Giant muskie pulled through the ice from unexpected Minnesota lake in most unusual of ways
Jon Kuznia and his neighbors, Ben and Carl Saarion, had quite a morning on Jan. 16 while fishing a small lake in Douglas County that is not stocked for muskies, but yielded them a 50-incher with the help of their Vexilar unit.
ALEXANDRIA, Minn. -- Anyone who regularly fishes lakes that feature muskies or big northern pike in them has probably at least heard of one of the big game fish grabbing hold of a hooked walleye, crappie or bluegill and not wanting to let go.
Lakeville, Minn.’s Jon Kuznia has had that happen himself with northerns while walleye fishing.
“Generally, right at the end when you’re bringing it in, they’ll shake and they’re gone,” he said.
That’s why Kuznia was so shocked about landing a 50-inch muskie through the ice near Alexandria on Jan. 16. Not only because the muskie didn’t let go, but because of what it grabbed onto in the first place.
Kuznia bought a place on Lake Ida in Douglas County two years ago where he spends almost all of his weekends. Ida is just northwest of Lake Charley, a much smaller body of water where Kuznia has a permanent ice house that he likes to fish out of.
Kuznia started fishing with his neighbors, Ben Saarion and Ben’s father, Carl, over 16 feet of water at about 7 a.m. on Jan. 16.
"We couldn’t believe it was happening. I just said, ‘Let’s get the transducer out of it and get it back in the water."
- Jon Kuznia
Carl rarely fishes, Kuznia said, and the sunfish were providing a fast bite that morning. Every once in a while, a northern would take a swipe at the hooked sunfish as it was getting brought up to the hole.
“You could see them. As soon as that sunfish was coming out of the hole, it’s just lightning fast,” he said. “They’d take two, three passes at it.”
Kuznia eventually landed a 27-inch northern. The combination of the sunfish bite and the northerns being active made for plenty of activity, but the group never expected to see what came next.
It was not long into the morning when the Saarion’s Vexilar sonar unit they were using to mark fish was dragged from the floor of the house and into the hole Ben was fishing in.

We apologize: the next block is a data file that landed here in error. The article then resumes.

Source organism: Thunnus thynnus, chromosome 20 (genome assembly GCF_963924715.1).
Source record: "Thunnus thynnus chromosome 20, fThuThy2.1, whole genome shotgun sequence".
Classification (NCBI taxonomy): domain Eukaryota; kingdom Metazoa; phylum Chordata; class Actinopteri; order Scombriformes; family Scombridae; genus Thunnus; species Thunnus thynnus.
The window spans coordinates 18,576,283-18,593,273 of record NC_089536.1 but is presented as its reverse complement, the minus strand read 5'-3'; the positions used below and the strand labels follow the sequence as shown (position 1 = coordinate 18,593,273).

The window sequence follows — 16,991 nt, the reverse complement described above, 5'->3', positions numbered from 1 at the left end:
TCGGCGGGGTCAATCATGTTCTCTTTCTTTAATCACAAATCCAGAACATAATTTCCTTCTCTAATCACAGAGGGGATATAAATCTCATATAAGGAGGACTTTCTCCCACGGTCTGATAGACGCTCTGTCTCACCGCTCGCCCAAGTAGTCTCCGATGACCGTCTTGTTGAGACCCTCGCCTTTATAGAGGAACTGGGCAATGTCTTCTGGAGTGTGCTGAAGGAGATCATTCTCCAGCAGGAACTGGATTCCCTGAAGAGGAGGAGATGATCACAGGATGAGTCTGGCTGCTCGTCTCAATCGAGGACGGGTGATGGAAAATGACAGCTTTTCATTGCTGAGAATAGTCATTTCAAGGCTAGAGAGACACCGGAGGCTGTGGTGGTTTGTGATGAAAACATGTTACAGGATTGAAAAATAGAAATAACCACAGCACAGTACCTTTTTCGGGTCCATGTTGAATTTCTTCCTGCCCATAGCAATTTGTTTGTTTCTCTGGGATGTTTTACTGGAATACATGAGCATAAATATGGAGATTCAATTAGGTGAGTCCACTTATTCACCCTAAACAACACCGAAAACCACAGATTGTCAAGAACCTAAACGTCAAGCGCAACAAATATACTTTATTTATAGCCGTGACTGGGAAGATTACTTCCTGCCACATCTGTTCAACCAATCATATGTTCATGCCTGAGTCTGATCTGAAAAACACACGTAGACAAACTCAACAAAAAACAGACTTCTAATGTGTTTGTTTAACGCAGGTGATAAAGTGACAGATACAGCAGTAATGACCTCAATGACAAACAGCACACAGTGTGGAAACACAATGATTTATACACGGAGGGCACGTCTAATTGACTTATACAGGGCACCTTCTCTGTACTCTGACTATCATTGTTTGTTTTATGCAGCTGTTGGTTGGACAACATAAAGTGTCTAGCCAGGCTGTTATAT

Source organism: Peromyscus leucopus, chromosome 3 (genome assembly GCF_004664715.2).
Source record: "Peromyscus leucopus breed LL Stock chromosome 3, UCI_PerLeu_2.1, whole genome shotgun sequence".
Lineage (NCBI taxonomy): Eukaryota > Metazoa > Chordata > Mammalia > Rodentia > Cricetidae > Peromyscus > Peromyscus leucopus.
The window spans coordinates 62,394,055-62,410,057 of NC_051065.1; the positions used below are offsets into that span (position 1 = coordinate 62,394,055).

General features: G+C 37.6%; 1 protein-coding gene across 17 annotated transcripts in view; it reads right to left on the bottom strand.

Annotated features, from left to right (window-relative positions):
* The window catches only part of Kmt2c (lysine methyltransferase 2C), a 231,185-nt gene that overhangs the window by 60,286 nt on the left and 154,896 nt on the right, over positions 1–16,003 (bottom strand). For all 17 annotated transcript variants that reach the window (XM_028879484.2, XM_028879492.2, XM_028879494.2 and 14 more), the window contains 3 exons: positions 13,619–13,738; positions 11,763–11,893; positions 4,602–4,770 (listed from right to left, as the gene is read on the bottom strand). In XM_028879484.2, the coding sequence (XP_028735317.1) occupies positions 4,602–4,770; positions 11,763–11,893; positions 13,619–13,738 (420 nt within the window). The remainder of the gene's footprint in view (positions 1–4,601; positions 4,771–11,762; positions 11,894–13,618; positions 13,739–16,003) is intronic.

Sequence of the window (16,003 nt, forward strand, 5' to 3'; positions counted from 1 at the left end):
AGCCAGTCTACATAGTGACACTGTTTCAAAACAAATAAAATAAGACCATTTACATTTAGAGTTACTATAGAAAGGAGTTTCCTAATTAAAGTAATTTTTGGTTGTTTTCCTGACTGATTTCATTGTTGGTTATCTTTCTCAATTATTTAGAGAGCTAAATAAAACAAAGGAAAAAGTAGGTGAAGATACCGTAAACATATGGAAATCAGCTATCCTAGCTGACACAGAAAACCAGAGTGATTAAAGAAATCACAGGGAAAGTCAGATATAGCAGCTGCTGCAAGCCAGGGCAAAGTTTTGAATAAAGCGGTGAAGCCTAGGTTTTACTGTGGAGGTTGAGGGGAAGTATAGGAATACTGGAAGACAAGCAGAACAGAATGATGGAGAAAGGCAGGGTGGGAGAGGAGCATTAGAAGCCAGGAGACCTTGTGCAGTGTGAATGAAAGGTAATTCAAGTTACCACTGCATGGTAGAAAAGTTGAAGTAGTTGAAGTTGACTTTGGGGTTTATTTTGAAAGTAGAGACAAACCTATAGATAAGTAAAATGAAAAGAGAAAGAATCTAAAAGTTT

A fish had grabbed onto the Vexilar’s transducer that was sitting a few inches below the ice. They looked down the hole to see a huge fish suspended not far below and still hanging on. Ben grabbed the cable and started to pull. The fish’s head slid up through the hole and Kuznia quickly grabbed it and pulled it onto the floor. The group was shocked to see it was a muskie.
“We couldn’t believe it was happening,” Kuznia said. “I just said, ‘Let’s get the transducer out of it and get it back in the water.’”
Lake Miltona, about five miles north of Lake Charley, is one of three lakes within the Glenwood Department of Natural Resources’ work area that is stocked with muskies. Alexandria 22-year-old Casey Hammerback caught a 48-inch muskie while fishing in the summer of 2019 on Lake Ida . This was another case where the fish was never actually hooked after it grabbed hold of a smaller northern pike on the line and wouldn’t let go.
Ida is not stocked with muskies, but a channel connects the lake with Miltona on the northeast corner of Ida. Glenwood DNR fisheries supervisor Dean Beck, who is now retired, was not surprised to see that muskie caught on Lake Ida, saying the fish likely made its way through the channel from Lake Miltona.
Lake Charley has never been stocked with muskies either, and the muskie caught this winter likely made the longer trip from Lake Miltona, into Lake Ida and through a channel on the southeast corner of Ida that connects the lake to Charley.
Kuznia said they were fortunate that the holes they were fishing through in the house were the size that they were. He has often fished through 10-inch diameter holes, but recently bought a new auger with a 9-inch cut.
“I said if I would have used my 10-inch auger, your Vexilar would be gone,” Kuznia said. “We used the nine inch, and the (fish) just sat there. He pulled it in, and it came right into the hole. Once the head got in that hole, I said, ‘Holy cow!’ I just reached down and grabbed it by the back of its gills and pulled it right out.”
The muskie still wouldn’t let go of the transducer when it was pulled into the ice house.
“I set it on the floor and it was honestly a minute and a half before that thing let go,” Kuznia said. “I kind of tickled its mouth a little bit hoping it would open up, and it wouldn’t.”
The muskie eventually flopped once and spit the unit out. The guys did a quick measurement and snapped some photos before getting it back into the water.
“I put it in head first and grabbed it by the back of the tail like you would a big walleye,” Kuznia said. “I was going to go back and forth a little bit to get water on the gills. The minute I pulled back on it, it just launched and was gone. We started looking at the pictures we took. It was just crazy. To see a monster like that come out of the ice is just cool.”
Kuznia was grateful that someone like Carl who doesn’t fish often was able to experience such an exciting and rare event in the fish house. It was the first muskie landed for any of the guys that day and one they will remember and laugh about for a long time.
“For people who don’t think Vexilars help you land a big fish, you’re wrong,” Kuznia said.